© Peter Staples/Citi Open

Andy Murray will begin his campaign at the Citi Open against home favourite Mackenzie McDonald

Murray: 'It's Feeling Better All The Time'

Scot competing in Washington, D.C. for the third time

All eyes will be on Andy Murray at the Citi Open, where the former World No. 1 plays just his third tournament of the season as he continues his comeback from hip surgery in January.

“It’s feeling better all the time,” Murray said. “It takes time after you’ve been out for a long period to get the match sharpness back. I’ve only played three matches in the past year, so I’m just trying to get back on the match court as much as I can and see how I’m feeling after playing two, three, four, five matches in a week. That’s the big test. I’ve done a lot of training recently and I’ve come through that pretty well. So hopefully if I get into that situation, I’ll be alright.”

The Scot showed signs of his top level in his return at the Fever-Tree Championships in June, pushing in-form Nick Kyrgios deep into a third set in his first match since 2017 Wimbledon. He then beat Stan Wawrinka at the Nature Valley International before bowing out in the second round and withdrawing from The Championships to better recover.

“I’m feeling better than I did during the grass-court season, that’s for sure. But I also haven’t played a hard-court match since Indian Wells last year. That’s a long time,” Murray said. “I have to see how the body responds… [I’ve] felt pretty good in practice.”

However simple it might sound, the Scot simply wants to compete. He won at least 40 tour-level matches in 11 straight seasons from 2006 through 2016, but has only played three matches in more than 13 months.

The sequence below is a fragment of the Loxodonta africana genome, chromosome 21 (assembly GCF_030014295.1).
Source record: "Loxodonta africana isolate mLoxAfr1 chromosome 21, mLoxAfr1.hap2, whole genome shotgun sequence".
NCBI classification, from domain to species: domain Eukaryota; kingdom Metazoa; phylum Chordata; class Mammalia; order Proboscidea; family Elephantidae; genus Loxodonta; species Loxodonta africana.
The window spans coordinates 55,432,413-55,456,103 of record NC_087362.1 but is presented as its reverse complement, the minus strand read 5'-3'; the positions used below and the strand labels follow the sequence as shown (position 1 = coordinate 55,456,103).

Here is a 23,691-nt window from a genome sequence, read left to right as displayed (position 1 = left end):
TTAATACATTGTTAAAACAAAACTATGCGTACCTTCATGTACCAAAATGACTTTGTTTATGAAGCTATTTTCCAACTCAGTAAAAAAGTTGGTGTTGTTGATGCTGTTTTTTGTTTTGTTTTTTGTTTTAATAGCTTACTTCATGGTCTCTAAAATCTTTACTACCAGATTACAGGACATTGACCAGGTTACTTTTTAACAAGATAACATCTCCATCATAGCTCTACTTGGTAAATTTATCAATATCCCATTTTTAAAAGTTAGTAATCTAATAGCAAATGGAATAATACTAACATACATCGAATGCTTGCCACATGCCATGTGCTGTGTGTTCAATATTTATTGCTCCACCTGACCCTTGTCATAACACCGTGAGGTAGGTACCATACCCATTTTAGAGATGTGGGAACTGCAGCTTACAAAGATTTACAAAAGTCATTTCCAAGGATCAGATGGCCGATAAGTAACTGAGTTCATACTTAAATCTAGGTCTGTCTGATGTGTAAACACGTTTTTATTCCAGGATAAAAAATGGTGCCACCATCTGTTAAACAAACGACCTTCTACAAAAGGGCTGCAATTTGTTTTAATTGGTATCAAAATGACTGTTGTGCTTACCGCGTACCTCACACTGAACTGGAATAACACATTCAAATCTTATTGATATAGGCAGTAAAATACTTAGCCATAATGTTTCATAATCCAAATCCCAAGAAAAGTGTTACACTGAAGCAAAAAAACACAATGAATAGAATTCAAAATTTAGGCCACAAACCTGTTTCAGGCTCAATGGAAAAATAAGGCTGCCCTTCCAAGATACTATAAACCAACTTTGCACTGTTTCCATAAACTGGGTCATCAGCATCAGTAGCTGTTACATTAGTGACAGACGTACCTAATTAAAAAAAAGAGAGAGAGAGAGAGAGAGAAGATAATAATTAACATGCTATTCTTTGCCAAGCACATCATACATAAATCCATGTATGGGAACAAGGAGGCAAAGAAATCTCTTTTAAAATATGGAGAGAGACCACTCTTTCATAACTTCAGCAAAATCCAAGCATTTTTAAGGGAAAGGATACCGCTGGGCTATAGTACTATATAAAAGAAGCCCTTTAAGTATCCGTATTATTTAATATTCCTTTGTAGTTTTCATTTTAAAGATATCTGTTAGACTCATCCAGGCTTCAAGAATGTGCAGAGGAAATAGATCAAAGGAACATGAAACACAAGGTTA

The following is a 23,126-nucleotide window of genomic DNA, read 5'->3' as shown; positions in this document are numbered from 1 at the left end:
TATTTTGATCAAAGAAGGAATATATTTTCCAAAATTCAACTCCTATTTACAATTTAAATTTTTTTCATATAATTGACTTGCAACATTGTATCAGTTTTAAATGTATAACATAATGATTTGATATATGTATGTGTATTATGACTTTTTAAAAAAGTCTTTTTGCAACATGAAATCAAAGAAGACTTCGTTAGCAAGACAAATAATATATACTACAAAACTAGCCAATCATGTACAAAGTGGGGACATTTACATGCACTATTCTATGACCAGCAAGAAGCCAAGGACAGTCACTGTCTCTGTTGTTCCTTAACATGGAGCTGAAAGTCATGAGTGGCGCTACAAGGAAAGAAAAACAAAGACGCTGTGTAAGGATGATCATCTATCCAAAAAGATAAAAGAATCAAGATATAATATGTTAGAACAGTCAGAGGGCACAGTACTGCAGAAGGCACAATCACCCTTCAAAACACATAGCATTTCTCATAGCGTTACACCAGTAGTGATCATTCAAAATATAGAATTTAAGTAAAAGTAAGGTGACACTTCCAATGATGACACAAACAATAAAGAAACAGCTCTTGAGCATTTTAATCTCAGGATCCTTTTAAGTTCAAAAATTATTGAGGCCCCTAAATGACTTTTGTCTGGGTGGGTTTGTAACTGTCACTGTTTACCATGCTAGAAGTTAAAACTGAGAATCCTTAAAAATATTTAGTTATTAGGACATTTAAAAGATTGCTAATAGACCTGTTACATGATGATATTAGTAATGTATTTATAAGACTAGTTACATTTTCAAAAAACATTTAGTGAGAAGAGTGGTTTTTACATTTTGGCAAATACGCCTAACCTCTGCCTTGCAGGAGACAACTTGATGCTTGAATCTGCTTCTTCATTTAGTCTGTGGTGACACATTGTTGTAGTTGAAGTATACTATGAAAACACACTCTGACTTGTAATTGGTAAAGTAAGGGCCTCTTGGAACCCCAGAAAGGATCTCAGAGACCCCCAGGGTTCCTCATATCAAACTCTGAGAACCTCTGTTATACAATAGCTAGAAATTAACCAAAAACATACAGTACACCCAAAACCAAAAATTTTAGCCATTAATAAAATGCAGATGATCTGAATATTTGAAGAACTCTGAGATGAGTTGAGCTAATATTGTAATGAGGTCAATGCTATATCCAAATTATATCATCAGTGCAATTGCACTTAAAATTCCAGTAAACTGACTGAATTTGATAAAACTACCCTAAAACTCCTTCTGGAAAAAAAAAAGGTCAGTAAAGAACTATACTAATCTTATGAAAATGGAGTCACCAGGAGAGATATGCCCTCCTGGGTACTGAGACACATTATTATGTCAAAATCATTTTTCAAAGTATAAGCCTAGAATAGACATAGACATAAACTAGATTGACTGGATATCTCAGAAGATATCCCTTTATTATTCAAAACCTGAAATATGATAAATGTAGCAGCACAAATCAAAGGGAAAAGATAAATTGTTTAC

“I’m looking forward to playing. Like I said, I’ve not played a hard-court match for a very long time,” Murray said. “Once I get out there after the first few games, I’m sure I’ll be fine. I just want to have a prolonged period on the match-court right now. I’m looking forward to that.”

One week ago, Murray dropped to No. 839 in the ATP Rankings, his lowest-ever placement in the standings. The Scot first broke into the rankings 15 years ago this week at No. 774 as a 16-year-old thanks to a quarter-final showing at an ATP Challenger Tour event in Manchester, England. But the former World No. 1 is not worried about the number next to his name.

“I want to stay healthy through the end of the year. I think if I do that, then I’ll start to win more matches, my ranking will move up. If I only play one or two tournaments and then take a break for a month, it’s just difficult to get into that routine,” Murray said. “If I stay fit and healthy, I’m not worried so much about ranking. I want to be winning matches and competing against the best players and that will build my fitness up quicker than anything I could do in the gym. So that’s my goal between now and the end of the year and hopefully it’ll mean I’ll be ready to start the 2019 season really well.”

In his second and most recent appearance at the ATP World Tour 500-level event, in 2015, Murray fell against Teymuraz Gabashvili. He’ll have to be on top of his game early on, as the 31-year-old faces stiff early tests.

Murray will play home favourite Mackenzie McDonald, who advanced to the fourth round at Wimbledon, in the first round. The winner will face fourth seed Kyle Edmund, who defeated Murray in his last match at Eastbourne in June.

“I’ve enjoyed coming here. It’s a beautiful city. There’s a lot to do and see. The event itself has got great history,” said Murray, who reached the final on his Washington debut in 2006 as a teenager. “I like the conditions here. It sets you up well for the rest of the U.S. summer. Unfortunately, last time I was here I didn’t play so well. Lost a tough one in my first match. So really hoping this time I could get a few more matches in.”

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